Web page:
Aug 312014
 
still-life2

My craft desk the weekend after getting back from vacation

Earlier this summer I manned the embroidery table at Brooklyn Craft Company’s summer craft extravaganza. I enjoyed teaching folks how to embroider (many were learning it for the first time – so rewarding to introduce people to a new craft!) and seeing how creative people got with their pieces. Check out some of the photos on Instagram: little bunny poopoo, the embroidery table, a pair of heartbroken kitties (they live together but alas, don’t get along), and a hamburger.

At the end of the night, there was a drawing for several raffle prizes – and I won the grand prize! The package included tons of sewing goodies, like this mini iron. Aww, so cute.

mini-iron

Admittedly, at first I thought this would be a gadget I’d hold onto for a while but never use. Turns out it’s great for ironing all the little crevices of fabric in an embroidered design without pressing your stitches. Do you spot a little stitched face peeking out from behind the iron? More to come on this project soon.

Another gadget I’ve had collecting dust in our apartment is this spiralizer. I got it months ago (um, over the winter holidays? <blush>) so I could make zucchini noodles, and never got around to actually using it. Inspiration finally struck when I was organizing another picnic with friends at the Botanic Garden. I broke out the raw foods cookbooks for “live spaghetti” recipes. Spiralizing vegetables feels pleasantly ridiculous, and so satisfying!

spiralizer

I marinated the noodles in a sauce made with fresh tomatoes, sundried tomatoes, garlic, basil, oil, Bragg’s, and a little nutritional yeast blended in the food processor – delicious. I added sliced black olives and basil to the dish and let it marinate overnight. Apparently that was WAY too much sauce for the 4 zucchinis I spiralized, and so I made gazpacho out of the leftovers. It feels great to soak up the last of these summery foods before the evening chill we’ve had this past week starts seeping into daytime.

Do you have any weird crafty gadgets you’re not sure what to do with? Or that you finally got around to using?

Jul 202014
 

This past week I switched gears in my knitting projects. For a little while I was swatching peacock-inspired lace patterns for a summery cardigan. Now that project is on hold while I work up a piece for a PLANTS art show my friend is curating.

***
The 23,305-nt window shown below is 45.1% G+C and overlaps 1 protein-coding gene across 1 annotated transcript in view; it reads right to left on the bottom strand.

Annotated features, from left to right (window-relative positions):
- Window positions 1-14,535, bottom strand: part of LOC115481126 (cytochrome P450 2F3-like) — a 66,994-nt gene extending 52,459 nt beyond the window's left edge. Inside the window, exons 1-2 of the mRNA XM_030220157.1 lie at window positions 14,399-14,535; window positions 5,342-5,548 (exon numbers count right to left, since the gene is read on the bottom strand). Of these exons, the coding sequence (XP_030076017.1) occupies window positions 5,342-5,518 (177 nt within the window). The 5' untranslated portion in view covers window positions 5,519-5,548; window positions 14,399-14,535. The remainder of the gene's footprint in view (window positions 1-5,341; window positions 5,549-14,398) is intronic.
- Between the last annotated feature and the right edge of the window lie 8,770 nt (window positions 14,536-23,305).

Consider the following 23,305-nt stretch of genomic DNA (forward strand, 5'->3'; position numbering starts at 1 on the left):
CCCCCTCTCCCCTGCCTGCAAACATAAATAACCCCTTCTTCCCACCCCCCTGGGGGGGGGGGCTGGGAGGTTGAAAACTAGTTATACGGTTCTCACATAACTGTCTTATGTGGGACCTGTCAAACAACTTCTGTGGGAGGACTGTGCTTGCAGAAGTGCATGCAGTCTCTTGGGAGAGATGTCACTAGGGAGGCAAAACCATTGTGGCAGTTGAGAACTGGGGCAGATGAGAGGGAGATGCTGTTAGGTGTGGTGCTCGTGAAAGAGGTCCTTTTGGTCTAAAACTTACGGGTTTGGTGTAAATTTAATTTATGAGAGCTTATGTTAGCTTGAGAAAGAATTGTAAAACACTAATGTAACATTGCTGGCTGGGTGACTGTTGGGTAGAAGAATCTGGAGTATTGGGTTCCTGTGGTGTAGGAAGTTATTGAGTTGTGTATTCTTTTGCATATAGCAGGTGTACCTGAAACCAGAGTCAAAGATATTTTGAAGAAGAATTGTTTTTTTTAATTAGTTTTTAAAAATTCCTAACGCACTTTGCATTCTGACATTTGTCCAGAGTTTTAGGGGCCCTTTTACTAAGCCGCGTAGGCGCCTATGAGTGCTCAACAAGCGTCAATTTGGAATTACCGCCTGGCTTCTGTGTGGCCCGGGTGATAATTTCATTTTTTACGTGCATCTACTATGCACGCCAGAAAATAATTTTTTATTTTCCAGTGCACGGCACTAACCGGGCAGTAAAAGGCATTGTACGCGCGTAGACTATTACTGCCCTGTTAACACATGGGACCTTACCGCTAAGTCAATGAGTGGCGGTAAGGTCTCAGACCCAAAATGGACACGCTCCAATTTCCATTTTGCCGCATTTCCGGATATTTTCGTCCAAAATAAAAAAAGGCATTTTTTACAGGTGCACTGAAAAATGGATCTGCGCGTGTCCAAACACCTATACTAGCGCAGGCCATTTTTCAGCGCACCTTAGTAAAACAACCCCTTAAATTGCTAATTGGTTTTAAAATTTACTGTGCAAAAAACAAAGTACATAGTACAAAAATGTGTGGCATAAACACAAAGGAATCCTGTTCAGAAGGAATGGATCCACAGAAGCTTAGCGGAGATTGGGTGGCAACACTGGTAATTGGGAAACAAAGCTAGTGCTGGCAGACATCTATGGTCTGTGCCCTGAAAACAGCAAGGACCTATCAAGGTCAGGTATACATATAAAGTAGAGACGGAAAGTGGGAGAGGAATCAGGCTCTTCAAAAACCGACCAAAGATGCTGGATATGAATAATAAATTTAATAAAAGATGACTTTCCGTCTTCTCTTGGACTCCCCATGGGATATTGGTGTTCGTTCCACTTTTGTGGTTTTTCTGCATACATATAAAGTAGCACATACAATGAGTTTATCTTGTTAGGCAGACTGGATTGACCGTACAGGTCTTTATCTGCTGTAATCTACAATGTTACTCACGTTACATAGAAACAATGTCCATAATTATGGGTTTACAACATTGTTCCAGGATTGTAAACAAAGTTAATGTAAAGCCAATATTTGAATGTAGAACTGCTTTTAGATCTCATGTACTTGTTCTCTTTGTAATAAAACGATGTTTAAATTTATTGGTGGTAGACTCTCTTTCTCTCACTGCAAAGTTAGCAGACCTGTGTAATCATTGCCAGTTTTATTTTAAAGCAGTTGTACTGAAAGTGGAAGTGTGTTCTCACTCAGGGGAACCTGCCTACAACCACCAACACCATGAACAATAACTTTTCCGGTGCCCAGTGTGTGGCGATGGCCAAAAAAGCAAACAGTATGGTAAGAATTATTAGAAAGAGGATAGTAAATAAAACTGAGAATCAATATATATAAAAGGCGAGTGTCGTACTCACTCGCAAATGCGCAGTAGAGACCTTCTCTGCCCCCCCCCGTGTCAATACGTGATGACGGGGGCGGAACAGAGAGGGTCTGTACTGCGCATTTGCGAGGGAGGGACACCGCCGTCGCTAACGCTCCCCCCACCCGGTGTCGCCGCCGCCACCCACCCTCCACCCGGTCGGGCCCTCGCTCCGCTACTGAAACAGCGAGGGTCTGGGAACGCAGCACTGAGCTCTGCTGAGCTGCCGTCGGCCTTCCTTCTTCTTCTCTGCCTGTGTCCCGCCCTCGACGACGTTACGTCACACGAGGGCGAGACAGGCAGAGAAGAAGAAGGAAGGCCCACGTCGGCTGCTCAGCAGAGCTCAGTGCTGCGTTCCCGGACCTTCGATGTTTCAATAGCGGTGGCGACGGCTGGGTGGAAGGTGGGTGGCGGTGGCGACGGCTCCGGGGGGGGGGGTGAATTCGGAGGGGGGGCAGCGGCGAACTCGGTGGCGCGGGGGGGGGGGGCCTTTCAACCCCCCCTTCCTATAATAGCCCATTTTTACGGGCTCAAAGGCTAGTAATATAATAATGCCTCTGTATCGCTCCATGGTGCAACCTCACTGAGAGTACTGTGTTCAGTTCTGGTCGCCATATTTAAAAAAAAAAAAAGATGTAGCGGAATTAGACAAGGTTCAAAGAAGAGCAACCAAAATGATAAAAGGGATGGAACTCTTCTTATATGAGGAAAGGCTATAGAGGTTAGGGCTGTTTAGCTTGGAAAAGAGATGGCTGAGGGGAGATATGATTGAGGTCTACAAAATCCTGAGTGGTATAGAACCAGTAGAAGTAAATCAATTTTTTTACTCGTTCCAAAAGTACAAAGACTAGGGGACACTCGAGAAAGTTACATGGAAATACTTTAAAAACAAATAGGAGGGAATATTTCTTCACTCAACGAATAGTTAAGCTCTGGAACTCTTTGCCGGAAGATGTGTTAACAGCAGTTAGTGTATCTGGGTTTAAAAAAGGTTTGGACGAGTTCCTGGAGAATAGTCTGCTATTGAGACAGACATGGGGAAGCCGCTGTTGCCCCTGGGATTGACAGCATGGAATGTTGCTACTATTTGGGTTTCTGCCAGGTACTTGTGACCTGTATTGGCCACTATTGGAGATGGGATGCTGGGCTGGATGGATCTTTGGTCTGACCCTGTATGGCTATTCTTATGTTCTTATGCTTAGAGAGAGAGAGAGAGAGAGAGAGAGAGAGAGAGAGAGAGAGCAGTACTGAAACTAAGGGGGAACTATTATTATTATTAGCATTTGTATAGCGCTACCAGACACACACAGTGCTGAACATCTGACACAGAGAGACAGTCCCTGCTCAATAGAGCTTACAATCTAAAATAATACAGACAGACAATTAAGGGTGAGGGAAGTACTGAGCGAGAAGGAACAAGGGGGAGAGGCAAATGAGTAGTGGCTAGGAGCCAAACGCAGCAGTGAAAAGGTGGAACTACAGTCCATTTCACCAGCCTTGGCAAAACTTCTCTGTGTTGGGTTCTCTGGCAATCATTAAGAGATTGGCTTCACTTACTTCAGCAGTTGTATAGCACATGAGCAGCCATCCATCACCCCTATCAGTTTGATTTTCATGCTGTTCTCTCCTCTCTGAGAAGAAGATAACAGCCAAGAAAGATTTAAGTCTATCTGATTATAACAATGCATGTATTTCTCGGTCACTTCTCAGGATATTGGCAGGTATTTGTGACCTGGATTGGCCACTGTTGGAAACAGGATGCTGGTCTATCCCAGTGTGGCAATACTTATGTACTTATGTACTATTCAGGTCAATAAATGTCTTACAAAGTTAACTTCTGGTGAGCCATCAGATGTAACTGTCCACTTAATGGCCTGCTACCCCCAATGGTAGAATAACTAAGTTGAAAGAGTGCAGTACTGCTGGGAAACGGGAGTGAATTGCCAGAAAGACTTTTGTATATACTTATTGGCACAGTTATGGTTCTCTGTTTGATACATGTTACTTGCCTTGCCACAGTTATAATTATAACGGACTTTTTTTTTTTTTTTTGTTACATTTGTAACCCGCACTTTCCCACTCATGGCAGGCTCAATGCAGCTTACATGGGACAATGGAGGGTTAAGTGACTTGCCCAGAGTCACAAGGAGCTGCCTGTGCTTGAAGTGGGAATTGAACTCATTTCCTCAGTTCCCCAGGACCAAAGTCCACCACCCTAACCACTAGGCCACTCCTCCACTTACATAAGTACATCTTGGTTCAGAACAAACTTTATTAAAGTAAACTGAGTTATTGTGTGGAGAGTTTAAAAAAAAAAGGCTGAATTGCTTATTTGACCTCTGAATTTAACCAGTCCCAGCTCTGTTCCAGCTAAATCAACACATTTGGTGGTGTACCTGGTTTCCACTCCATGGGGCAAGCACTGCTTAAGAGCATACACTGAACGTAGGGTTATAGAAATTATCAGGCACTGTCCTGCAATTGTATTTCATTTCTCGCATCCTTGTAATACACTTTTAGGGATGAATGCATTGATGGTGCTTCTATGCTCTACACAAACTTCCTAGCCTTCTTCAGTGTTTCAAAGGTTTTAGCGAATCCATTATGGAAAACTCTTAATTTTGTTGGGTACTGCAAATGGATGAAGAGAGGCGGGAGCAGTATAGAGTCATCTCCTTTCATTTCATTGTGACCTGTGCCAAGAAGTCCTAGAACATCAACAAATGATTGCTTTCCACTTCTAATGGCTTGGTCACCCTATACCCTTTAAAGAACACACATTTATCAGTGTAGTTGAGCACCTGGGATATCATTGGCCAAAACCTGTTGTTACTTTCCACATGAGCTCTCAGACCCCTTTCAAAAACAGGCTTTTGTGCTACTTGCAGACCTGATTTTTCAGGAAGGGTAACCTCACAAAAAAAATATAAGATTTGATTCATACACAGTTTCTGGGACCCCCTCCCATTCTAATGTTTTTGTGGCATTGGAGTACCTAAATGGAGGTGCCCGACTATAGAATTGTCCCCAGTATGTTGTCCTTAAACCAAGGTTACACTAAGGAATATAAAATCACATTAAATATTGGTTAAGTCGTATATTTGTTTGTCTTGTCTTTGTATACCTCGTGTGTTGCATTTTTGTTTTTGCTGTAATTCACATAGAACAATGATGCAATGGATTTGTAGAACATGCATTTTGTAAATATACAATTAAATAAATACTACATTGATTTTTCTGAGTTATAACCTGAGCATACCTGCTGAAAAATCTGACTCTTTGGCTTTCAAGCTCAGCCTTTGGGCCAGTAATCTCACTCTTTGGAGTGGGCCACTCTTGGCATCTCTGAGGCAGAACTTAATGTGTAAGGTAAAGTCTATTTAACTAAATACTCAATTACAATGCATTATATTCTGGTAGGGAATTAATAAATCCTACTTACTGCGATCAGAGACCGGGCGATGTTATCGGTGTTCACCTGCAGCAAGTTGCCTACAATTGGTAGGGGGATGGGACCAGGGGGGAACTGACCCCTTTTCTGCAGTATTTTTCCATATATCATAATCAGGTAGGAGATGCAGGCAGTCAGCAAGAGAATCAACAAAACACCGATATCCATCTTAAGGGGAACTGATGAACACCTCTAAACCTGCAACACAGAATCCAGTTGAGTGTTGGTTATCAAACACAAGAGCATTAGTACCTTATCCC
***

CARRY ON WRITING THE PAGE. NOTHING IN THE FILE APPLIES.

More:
Here’s a little sneak preview of what will grow up to become an interactive tree toy, if all goes well:

tree-sneak

I’m excited to design and make a project to contribute to an art exhibit. The short time frame is appealing: both motivating and a little terrifying, as I’ve gotta finish by the end of the month (yikes). I plan to write up and publish the pattern after the show.

Switching gears to kitchen craftings, wanna see some tasty pie?

cherry-cheesecake

Oh cherry cheesecake, your layers are beautiful and delicious.

My partner’s birthday was last week, and in continuing the tradition of making raw desserts for each other on special occasions, I prepared a raw cherry cheesecake. I mostly followed this recipe, while drawing some inspiration from this lemon cherry cheesecake as well.

Modifications from the first recipe: in the cherry pie layer, I used less coconut oil, added lemon juice, and substituted psyllium seed husk powder for xanthan gum since that’s what I had in the pantry.

As with most raw desserts, I store this cake in the freezer. Thaw for 15 minutes, add some sliced cherries, and devour.

cherry-cheesecake-slice

In addition to enjoying the occasional raw dessert, we drink a lot of tea in this household. I stopped by the tea shop near my work, Harney & Sons SoHo, for some oolong to add to Charles’ birthday gift. The only label indicating the type of tea was on an ugly bar code, which I simply can’t abide. So I labelled the bag using a little hand-lettering technique I’ve been practicing.

hand-lettered-tea

Basically you make the downward stroke of each letter thicker. I’m still a total newbie at this, practicing by making names pretty on the envelopes I address at work. Skillshare has several hand-lettering classes I’d like to check out.

hand-lettered-tea-closeup

For the tea drinkers out there, this Dong Ding Oolong is delicious, and re-steeps well – I’m sipping on a third steeping right now and it still has a nice flavor.